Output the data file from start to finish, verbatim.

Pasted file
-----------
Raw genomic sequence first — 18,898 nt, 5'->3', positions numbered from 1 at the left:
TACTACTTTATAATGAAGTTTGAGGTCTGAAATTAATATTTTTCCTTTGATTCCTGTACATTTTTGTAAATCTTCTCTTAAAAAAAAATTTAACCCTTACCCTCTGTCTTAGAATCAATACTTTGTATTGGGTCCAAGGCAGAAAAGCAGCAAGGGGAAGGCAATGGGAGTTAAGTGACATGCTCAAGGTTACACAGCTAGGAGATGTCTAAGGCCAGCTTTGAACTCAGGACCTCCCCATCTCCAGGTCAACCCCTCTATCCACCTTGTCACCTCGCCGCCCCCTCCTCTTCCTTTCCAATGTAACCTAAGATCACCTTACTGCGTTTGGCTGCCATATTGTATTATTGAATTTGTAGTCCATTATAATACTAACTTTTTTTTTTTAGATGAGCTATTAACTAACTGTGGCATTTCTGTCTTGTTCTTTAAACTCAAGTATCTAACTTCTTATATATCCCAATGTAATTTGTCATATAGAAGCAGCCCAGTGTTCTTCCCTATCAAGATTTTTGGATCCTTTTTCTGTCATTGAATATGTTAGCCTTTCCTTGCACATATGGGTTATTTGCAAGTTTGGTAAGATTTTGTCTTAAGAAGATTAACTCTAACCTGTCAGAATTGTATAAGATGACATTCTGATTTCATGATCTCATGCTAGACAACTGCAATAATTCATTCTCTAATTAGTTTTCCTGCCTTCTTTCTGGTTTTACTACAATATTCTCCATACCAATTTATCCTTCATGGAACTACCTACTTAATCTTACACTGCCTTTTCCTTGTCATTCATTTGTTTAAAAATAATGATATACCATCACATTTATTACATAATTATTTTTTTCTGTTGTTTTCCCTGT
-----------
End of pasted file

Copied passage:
Raw genomic sequence first — 18,898 nt, 5'->3', positions numbered from 1 at the left:
TACTACTTTATAATGAAGTTTGAGGTCTGAAATTAATATTTTTCCTTTGATTCCTGTACATTTTTGTAAATCTTCTCTTAAAAAAAAATTTAACCCTTACCCTCTGTCTTAGAATCAATACTTTGTATTGGGTCCAAGGCAGAAAAGCAGCAAGGGGAAGGCAATGGGAGTTAAGTGACATGCTCAAGGTTACACAGCTAGGAGATGTCTAAGGCCAGCTTTGAACTCAGGACCTCCCCATCTCCAGGTCAACCCCTCTATCCACCTTGTCACCTCGCCGCCCCCTCCTCTTCCTTTCCAATGTAACCTAAGATCACCTTACTGCGTTTGGCTGCCATATTGTATTATTGAATTTGTAGTCCATTATAATACTAACTTTTTTTTTTTAGATGAGCTATTAACTAACTGTGGCATTTCTGTCTTGTTCTTTAAACTCAAGTATCTAACTTCTTATATATCCCAATGTAATTTGTCATATAGAAGCAGCCCAGTGTTCTTCCCTATCAAGATTTTTGGATCCTTTTTCTGTCATTGAATATGTTAGCCTTTCCTTGCACATATGGGTTATTTGCAAGTTTGGTAAGATTTTGTCTTAAGAAGATTAACTCTAACCTGTCAGAATTGTATAAGATGACATTCTGATTTCATGATCTCATGCTAGACAACTGCAATAATTCATTCTCTAATTAGTTTTCCTGCCTTCTTTCTGGTTTTACTACAATATTCTCCATACCAATTTATCCTTCATGGAACTACCTACTTAATCTTACACTGCCTTTTCCTTGTCATTCATTTGTTTAAAAATAATGATATACCATCACATTTATTACATAATTATTTTTTTCTGTTGTTTTCCCTGT